I trained under Kyoshi Steve Lavallee for about 7 years. He told me he could teach, a talented athlete, everything physically needed to become a black belt and/or good fighter within a year’s time. However, the mental fortitude, discipline, humility, and all else that makes a real black belt takes much longer. This is why it takes several years to become a black belt. Exactly how long it should take to become a black belt is another argument for another time. The point is: there is more to becoming a black belt than knowing how to kick and punch etc. Now we come around to the misconception that the martial arts in our modern world are about fighting and/or self defense. The origins of the arts certainly go back to combat but in the 21st century the arts have evolved. The skill we learn can cross over to a self defense situation but I would say if you have found yourself in that situation you have already failed at self defense. Marc “The Animal” MacYoung has written much about the topic of real self defense and discusses this topic in detail on his website. I suggest this as a place to start if self defense is something you want to learn about.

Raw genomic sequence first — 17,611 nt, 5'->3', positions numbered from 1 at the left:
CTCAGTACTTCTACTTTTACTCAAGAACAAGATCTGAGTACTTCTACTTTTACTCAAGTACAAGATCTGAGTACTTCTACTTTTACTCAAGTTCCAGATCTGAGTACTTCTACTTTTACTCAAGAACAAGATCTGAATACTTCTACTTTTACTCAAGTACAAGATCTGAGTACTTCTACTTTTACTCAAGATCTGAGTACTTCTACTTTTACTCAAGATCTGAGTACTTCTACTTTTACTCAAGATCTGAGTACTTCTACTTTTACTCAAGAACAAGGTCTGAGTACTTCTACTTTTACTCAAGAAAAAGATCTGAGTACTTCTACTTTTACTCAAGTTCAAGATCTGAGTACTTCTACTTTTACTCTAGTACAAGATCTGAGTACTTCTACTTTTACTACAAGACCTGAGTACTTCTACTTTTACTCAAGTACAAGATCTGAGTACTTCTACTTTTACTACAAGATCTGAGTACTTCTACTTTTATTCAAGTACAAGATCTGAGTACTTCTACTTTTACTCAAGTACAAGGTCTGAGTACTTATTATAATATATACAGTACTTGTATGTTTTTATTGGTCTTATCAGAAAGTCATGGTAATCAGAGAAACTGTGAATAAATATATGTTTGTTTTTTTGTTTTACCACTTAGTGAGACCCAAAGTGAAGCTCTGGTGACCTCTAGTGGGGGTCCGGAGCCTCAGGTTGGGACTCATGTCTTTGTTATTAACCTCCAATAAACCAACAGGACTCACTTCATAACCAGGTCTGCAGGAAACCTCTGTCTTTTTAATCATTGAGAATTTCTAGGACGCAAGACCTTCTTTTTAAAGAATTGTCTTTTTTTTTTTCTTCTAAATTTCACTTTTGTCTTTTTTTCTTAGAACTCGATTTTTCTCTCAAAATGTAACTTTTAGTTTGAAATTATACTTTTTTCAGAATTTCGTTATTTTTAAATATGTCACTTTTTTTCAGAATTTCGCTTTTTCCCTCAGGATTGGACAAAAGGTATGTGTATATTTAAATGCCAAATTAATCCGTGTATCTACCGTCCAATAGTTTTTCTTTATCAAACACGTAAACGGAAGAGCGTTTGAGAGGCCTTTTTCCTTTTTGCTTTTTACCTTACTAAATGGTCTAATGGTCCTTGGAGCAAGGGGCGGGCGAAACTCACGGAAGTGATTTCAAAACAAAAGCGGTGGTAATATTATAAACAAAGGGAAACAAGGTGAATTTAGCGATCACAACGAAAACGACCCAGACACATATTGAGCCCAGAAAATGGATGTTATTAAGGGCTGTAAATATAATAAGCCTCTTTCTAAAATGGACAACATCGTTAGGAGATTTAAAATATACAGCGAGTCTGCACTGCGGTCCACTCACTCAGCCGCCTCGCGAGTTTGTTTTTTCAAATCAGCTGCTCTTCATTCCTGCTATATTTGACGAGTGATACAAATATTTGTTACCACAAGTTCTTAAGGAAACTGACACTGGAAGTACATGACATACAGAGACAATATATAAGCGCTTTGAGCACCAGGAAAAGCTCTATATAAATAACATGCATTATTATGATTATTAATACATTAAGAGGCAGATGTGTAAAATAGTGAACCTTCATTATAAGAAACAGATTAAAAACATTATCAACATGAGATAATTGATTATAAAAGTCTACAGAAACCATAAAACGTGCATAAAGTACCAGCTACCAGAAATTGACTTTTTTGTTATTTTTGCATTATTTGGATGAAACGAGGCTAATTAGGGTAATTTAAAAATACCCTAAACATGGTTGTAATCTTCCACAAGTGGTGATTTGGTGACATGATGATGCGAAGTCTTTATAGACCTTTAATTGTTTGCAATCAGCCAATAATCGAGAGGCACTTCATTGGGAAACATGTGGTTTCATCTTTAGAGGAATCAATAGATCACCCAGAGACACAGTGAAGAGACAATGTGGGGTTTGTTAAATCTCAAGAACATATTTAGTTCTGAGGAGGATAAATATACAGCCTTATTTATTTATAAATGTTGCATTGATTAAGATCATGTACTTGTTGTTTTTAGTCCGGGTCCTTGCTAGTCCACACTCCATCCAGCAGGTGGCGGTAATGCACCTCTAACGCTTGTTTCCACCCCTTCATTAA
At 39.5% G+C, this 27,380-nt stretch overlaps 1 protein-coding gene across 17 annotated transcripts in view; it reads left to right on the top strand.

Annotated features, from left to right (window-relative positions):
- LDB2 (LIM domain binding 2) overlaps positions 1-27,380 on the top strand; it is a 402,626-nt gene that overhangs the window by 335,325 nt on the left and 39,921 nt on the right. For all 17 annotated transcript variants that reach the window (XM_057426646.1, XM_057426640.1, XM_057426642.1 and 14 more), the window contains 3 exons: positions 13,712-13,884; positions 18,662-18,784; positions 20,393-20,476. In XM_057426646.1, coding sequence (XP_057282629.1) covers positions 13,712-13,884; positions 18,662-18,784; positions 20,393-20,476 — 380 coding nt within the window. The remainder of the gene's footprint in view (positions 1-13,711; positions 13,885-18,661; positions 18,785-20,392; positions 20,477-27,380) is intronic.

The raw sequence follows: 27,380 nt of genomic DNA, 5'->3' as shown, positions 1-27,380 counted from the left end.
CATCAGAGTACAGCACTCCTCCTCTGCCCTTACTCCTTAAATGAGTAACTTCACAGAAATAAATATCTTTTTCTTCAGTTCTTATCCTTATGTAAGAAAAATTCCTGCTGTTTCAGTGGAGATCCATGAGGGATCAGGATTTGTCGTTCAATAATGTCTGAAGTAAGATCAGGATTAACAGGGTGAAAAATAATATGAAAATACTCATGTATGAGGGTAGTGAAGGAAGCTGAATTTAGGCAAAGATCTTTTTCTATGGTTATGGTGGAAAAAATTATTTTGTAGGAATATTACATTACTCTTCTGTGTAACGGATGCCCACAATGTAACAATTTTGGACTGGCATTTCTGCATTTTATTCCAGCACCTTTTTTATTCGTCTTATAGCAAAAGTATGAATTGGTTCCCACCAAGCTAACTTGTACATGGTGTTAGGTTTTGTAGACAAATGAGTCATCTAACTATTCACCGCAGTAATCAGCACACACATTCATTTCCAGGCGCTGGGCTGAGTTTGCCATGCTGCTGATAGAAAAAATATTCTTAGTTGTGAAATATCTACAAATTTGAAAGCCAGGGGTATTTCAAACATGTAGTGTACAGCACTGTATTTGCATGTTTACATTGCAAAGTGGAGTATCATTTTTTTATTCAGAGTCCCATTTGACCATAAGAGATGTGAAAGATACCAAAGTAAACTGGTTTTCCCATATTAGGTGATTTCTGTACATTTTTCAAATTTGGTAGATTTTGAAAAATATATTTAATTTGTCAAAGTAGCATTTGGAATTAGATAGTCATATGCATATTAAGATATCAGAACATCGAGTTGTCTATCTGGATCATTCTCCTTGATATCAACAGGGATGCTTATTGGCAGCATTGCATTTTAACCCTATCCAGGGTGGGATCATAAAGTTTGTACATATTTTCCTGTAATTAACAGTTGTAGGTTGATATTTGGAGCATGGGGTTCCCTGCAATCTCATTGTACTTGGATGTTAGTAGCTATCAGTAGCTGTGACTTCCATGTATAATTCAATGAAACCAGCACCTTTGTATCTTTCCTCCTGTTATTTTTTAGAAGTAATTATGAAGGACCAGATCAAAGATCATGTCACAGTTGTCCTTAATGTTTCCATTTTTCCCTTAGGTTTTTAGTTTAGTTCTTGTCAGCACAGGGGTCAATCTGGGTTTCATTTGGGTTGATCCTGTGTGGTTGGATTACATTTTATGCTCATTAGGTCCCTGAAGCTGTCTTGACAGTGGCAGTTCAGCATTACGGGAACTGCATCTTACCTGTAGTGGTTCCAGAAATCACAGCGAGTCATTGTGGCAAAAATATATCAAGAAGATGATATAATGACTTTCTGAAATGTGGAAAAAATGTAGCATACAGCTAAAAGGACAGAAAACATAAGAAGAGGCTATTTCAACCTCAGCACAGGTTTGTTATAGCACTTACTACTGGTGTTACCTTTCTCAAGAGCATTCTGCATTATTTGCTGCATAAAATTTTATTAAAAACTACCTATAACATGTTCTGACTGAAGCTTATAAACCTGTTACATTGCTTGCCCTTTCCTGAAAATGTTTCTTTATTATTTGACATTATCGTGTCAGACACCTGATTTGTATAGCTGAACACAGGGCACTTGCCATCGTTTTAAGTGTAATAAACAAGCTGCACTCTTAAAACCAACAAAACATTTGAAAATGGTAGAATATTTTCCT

There is a big difference, legally, between what is deemed self defense and what is deemed fighting and/or assault. As an example let me use one of my favorite Kenpo self defense techniques. The technique is called the dance of death. Right away, just from the name we can assume that this technique might be overkill and it is. The technique ends with your “opponent” on the ground. Once the alleged dirt bag is on the ground you side kick/stomp on his head and then hop over him and stomp/side kick his head again. If you did this and the cops show up you will be seated in the back of the squad car with your hands cuffed behind you. Your next “dance” is likely to be with someone named Buba. Once an aggressor’s attack is stopped, any action beyond that point is assault. Another technique I learned was for a gun being held to your head. The technique ends with you holding the gun and then shooting the “attacker” who is on the ground at that point. A law enforcement official, training with me at the time, pointed out that if you did really shoot the attacker, after disarming said attacker, you would definitely be charged with murder/man slaughter and hauled off to jail. While this gun defense technique looked cool in a demo it was neither practical nor legal.